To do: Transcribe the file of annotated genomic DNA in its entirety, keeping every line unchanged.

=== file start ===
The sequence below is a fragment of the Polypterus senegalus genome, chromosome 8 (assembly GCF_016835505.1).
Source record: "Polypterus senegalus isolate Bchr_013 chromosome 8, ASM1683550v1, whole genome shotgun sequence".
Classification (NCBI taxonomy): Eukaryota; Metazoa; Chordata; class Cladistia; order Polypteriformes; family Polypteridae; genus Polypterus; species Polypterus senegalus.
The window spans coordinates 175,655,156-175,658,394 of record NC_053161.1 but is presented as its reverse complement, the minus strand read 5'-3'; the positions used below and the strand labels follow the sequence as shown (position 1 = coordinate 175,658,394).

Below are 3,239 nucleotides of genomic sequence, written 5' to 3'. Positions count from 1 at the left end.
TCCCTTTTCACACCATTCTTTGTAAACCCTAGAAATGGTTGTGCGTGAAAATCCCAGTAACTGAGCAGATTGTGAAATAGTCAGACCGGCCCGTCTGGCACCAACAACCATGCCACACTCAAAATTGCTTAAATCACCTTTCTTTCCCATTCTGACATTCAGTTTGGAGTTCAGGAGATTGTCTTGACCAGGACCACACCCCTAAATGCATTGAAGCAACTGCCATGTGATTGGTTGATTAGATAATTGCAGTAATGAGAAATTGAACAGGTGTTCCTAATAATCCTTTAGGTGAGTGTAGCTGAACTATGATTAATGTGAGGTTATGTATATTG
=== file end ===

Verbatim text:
The sequence below is a fragment of the Polypterus senegalus genome, chromosome 8 (assembly GCF_016835505.1).
Source record: "Polypterus senegalus isolate Bchr_013 chromosome 8, ASM1683550v1, whole genome shotgun sequence".
Classification (NCBI taxonomy): Eukaryota; Metazoa; Chordata; class Cladistia; order Polypteriformes; family Polypteridae; genus Polypterus; species Polypterus senegalus.
The window spans coordinates 175,655,156-175,658,394 of record NC_053161.1 but is presented as its reverse complement, the minus strand read 5'-3'; the positions used below and the strand labels follow the sequence as shown (position 1 = coordinate 175,658,394).

Below are 3,239 nucleotides of genomic sequence, written 5' to 3'. Positions count from 1 at the left end.
TCCCTTTTCACACCATTCTTTGTAAACCCTAGAAATGGTTGTGCGTGAAAATCCCAGTAACTGAGCAGATTGTGAAATAGTCAGACCGGCCCGTCTGGCACCAACAACCATGCCACACTCAAAATTGCTTAAATCACCTTTCTTTCCCATTCTGACATTCAGTTTGGAGTTCAGGAGATTGTCTTGACCAGGACCACACCCCTAAATGCATTGAAGCAACTGCCATGTGATTGGTTGATTAGATAATTGCAGTAATGAGAAATTGAACAGGTGTTCCTAATAATCCTTTAGGTGAGTGTAGCTGAACTATGATTAATGTGAGGTTATGTATATTG